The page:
Many local organizations have been seriously inconvenienced by the rules against public gatherings. Some people have been fined for breaches of the rules. Yet one organization continues to organize events at which large numbers of people breathe the same air.
I am not too concerned about whether all this is legal or not. Clearly if you are the chief executive of the Hong Kong SAR that is not in practice a worry.
But it does seem that senior government officials are still eagerly engaging in all the usual visits, “inspections” and opening ceremonies, at a time when the rest of us are being urged to stay at home and avoid contact with our fellow citizens, for health. reasons.
No doubt they will say that these are important functions, that they are good for morale staff, and give top bureaucrats an opportunity to see on the ground the effect of their stratospheric deliberations on strategy. And this is important.
But it is really? In my working days I remember visits, inspections and ceremonial occasions as rather an extra burden than a pleasure. Days of work preparing to make a good impression, much of it wasted, followed by the mysterious appearance of all sorts of people otherwise rarely seen.
Government visits are by all accounts even worse – though somewhat shorter – than that gruesome academic ritual the “validation visit”. Professors did not, at least, require a lift and a toilet to be reserved for their use while they were in the building.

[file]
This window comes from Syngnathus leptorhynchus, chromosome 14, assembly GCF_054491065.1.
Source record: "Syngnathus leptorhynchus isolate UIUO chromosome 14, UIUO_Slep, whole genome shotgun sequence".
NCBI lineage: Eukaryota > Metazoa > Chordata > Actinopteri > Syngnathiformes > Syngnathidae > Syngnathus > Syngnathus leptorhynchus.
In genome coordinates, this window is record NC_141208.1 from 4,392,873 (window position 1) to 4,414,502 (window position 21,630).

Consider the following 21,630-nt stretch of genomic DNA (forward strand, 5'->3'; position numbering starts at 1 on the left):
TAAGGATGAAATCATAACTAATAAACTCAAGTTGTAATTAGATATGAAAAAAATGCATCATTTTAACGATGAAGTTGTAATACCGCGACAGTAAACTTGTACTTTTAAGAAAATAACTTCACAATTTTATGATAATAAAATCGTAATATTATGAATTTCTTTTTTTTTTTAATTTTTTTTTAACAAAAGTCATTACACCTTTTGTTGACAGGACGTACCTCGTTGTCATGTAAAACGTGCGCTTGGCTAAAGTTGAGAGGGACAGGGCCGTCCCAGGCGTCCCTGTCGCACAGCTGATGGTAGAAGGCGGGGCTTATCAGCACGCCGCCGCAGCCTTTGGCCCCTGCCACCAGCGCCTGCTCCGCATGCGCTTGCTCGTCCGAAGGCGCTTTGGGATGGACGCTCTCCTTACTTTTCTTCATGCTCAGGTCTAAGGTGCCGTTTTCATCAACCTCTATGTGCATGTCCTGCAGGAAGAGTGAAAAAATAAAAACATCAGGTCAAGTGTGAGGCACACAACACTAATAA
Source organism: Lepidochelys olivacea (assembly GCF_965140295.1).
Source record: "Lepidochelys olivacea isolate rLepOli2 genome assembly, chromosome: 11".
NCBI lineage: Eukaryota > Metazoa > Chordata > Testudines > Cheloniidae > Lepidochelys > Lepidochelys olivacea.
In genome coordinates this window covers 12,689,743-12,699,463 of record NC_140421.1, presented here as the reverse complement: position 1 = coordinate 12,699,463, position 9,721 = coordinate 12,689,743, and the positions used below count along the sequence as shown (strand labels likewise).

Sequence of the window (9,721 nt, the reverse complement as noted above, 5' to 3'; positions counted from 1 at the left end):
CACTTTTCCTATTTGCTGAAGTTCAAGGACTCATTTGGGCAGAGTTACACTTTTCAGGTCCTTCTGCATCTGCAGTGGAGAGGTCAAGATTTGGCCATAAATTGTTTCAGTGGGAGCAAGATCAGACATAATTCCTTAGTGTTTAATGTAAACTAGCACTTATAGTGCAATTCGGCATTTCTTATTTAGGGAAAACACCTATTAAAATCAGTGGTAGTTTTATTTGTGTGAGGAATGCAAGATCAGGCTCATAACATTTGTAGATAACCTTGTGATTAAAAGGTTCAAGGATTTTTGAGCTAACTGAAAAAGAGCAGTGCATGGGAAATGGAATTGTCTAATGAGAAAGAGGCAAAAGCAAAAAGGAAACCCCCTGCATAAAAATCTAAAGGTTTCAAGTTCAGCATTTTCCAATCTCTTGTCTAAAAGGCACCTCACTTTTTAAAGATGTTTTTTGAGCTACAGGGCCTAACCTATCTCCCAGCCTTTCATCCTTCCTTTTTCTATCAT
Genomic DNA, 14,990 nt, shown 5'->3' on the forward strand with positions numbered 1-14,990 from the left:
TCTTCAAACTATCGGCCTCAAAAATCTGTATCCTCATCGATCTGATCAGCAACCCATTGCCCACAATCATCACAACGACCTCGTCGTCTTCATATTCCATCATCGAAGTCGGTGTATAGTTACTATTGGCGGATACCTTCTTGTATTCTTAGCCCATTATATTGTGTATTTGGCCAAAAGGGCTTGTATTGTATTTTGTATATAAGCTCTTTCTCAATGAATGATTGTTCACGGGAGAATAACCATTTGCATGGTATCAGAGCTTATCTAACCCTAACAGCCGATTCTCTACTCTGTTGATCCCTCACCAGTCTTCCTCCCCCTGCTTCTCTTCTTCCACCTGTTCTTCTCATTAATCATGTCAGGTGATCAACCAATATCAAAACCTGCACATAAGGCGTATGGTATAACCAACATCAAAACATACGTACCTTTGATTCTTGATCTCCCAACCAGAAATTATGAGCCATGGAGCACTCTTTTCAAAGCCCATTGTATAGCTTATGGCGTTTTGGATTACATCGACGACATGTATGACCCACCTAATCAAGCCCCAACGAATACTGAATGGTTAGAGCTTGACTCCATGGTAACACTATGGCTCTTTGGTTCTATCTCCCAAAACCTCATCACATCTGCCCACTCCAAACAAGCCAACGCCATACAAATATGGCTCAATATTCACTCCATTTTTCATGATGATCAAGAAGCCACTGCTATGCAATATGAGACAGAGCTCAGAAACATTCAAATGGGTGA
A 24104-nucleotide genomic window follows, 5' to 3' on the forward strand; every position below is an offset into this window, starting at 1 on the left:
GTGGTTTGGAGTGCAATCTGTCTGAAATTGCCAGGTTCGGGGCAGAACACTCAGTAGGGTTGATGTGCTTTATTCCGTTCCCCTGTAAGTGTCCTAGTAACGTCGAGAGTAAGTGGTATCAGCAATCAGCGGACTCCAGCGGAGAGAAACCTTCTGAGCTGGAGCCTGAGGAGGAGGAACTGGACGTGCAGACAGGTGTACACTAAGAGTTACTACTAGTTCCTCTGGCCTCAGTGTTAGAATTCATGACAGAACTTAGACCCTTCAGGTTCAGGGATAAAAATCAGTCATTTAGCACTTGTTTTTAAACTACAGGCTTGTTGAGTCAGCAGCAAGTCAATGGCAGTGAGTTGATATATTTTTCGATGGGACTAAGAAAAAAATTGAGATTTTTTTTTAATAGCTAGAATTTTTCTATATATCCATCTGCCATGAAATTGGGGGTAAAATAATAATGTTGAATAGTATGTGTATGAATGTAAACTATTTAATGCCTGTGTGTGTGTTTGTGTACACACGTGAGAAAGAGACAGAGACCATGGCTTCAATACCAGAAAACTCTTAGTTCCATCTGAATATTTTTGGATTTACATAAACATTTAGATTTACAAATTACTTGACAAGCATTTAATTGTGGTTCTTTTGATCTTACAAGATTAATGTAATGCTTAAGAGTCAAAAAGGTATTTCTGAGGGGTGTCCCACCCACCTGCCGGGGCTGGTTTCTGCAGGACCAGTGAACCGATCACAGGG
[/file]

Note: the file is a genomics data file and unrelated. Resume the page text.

I realize it is difficult to follow the rules if you are accompanied everywhere by two bodyguards. You are over the Covid limit as soon as you step out of the car. Also when you are touring someone else’s building, quite a lot of people will wish to be present.
On the other hand this means that an awful lot of people are not doing their usual work, whatever that is, while they are showing you round. You are, in effect, just an interruption. And I doubt that there will be any compensating boost to morale from visits by officials whose popularity – or lack of it – has plumbed depths unexplored even by Mr CY Leung.
Also, whatever you can say for these occasions, there is a painful discrepancy here. At a time when organizations of all kinds have had to suspend their activities, when children facing important exams are studying via Zoom, when underpaid helpers are being fined a month’s salary for meeting in a group of three, is it acceptable – is it nice? – for senior government officials to be pictured touring their empires in large groups, accompanied by shoals of assistants, deputies, pilot fish and small horses of all kinds?
We all have to make sacrifices. We are, after all, at war, as Lam regularly reminds us. This is not the time for official tourism.
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